Nietzsche attacks science on the very grounds that many atheistic scholars would attack religion: it relies too heavily on faith in unjustified fundamental beliefs. While the religious never question their faith in God, scholars never question their faith in truth. For Nietzsche, the sign of a strong intellectual conscience is that one is not afraid to doubt everything, that one never falls back on faith. A sufficiently strong intellectual conscience will not even have faith in truth, but will demand that the scholarly pursuit of truth be called into question and justified.

Nietzsche's perspectivism effectively does precisely this. Nietzsche does not demand that we see a matter in one particular way, as would the ascetic priest, and he does not claim that he sees a matter in completely objective and neutral terms, as would the scholar. Instead, he urges both himself and us to look at any matter from as many different perspectives as possible. In that way, we get the roundest picture of the truth, one not dominated by any one particular interpretation. Nietzsche's perspectivism doggedly attacks the idea that there is any such thing as an absolute truth or a "correct" perspective from which to view a matter. Absolute truth, to Nietzsche, means only that a certain interpretation has become suspiciously compelling.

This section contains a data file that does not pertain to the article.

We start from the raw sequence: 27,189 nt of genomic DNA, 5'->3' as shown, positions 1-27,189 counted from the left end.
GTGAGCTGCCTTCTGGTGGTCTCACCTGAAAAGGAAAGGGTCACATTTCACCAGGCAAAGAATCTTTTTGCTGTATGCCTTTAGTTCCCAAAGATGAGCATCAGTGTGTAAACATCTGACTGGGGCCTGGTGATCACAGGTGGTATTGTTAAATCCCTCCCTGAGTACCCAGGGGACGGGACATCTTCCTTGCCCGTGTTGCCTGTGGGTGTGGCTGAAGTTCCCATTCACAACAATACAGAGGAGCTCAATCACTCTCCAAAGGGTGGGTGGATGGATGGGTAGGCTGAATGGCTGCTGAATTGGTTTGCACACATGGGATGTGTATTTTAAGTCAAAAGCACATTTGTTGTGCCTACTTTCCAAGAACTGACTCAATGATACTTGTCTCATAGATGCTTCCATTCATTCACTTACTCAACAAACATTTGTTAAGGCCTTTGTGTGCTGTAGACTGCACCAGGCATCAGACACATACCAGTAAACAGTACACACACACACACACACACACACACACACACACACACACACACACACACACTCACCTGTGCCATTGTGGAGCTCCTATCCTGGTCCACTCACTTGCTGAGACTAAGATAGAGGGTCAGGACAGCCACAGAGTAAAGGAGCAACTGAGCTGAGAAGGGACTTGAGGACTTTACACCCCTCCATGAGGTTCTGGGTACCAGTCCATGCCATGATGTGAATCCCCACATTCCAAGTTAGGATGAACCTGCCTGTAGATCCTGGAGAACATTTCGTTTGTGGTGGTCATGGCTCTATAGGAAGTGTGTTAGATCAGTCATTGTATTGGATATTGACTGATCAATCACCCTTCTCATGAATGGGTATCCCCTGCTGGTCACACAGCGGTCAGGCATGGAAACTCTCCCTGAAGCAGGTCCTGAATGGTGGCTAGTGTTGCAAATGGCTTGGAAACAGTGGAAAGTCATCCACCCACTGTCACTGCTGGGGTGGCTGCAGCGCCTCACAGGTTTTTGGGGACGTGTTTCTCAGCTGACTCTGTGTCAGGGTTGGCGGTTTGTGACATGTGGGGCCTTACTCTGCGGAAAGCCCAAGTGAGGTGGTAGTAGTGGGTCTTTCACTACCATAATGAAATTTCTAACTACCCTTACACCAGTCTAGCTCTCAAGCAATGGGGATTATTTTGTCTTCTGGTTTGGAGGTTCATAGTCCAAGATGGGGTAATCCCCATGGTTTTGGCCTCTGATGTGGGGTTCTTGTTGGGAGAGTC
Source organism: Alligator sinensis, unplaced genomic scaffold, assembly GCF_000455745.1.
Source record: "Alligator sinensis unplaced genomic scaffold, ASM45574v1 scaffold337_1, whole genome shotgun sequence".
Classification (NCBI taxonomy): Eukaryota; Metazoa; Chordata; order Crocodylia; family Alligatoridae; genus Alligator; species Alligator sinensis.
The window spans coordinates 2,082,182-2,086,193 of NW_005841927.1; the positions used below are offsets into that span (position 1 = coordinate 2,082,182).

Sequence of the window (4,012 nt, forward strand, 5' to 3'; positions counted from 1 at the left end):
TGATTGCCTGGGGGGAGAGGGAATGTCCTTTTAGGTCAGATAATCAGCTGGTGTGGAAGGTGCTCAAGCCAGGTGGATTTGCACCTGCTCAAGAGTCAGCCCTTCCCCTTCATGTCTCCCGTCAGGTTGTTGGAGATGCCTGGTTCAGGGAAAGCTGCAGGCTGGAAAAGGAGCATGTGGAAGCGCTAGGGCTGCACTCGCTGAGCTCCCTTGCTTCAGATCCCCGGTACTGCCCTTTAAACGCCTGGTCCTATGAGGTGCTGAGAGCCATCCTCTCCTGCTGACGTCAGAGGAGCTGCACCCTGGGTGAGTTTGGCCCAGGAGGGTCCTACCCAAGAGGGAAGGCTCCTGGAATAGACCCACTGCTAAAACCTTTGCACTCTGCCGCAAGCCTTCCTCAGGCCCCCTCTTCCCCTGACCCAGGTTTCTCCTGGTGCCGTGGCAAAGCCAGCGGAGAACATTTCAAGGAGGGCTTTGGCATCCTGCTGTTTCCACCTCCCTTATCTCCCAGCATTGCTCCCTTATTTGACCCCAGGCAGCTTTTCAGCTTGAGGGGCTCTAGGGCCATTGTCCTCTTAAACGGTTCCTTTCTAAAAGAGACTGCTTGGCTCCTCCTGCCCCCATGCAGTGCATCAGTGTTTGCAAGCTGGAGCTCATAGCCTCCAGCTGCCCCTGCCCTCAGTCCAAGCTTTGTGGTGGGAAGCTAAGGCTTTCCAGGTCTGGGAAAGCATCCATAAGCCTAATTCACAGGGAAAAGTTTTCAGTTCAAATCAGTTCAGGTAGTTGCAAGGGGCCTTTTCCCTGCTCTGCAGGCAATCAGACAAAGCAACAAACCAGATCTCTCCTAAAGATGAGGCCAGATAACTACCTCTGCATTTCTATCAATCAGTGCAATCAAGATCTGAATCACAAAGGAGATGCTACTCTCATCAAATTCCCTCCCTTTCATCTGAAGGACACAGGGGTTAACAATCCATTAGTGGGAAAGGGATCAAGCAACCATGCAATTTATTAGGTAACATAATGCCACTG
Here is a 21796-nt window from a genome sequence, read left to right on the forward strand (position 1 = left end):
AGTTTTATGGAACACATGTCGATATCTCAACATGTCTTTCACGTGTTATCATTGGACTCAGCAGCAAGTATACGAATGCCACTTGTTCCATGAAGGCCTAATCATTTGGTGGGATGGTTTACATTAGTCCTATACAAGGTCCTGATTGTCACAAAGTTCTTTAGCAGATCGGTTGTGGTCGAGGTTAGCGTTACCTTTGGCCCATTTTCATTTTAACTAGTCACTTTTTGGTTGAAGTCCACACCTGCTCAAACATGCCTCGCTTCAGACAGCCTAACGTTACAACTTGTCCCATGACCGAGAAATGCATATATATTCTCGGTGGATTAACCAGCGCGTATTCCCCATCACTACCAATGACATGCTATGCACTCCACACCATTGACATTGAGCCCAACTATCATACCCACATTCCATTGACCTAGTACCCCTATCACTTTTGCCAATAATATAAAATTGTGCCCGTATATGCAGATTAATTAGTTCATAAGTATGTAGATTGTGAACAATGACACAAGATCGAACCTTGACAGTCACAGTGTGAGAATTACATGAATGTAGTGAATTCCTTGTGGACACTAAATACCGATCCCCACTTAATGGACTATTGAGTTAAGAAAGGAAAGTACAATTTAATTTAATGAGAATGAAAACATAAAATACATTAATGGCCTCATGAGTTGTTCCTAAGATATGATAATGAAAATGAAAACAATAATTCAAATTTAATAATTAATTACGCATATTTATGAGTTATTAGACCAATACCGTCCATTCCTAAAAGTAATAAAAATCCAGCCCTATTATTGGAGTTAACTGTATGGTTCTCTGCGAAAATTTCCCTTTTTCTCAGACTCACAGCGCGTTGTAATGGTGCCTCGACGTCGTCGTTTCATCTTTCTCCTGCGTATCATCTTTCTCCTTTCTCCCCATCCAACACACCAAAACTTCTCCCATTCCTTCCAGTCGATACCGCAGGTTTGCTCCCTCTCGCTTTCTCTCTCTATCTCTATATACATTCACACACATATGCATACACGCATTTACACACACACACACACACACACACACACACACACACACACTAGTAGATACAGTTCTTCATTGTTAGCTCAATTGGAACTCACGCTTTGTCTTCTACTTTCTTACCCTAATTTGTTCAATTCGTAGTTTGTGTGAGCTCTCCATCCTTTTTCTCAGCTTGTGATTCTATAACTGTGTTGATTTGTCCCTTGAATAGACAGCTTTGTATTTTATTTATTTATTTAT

This perspectivism, as was mentioned earlier, has been profoundly influential on postmodern thought. Derrida has criticized the entire Western intellectual tradition, claiming that it is based on a "metaphysics of presence." That is, our intellectual tradition is steeped in claims that assert an absolute authority by appeal to some absolute ground, be it God, truth, certainty, or whatever else. We are so obsessed with the notions of certainty and absoluteness that we fail to question the value of these absolutes. Clearly, Derrida and his contemporaries owe a great debt to Nietzsche.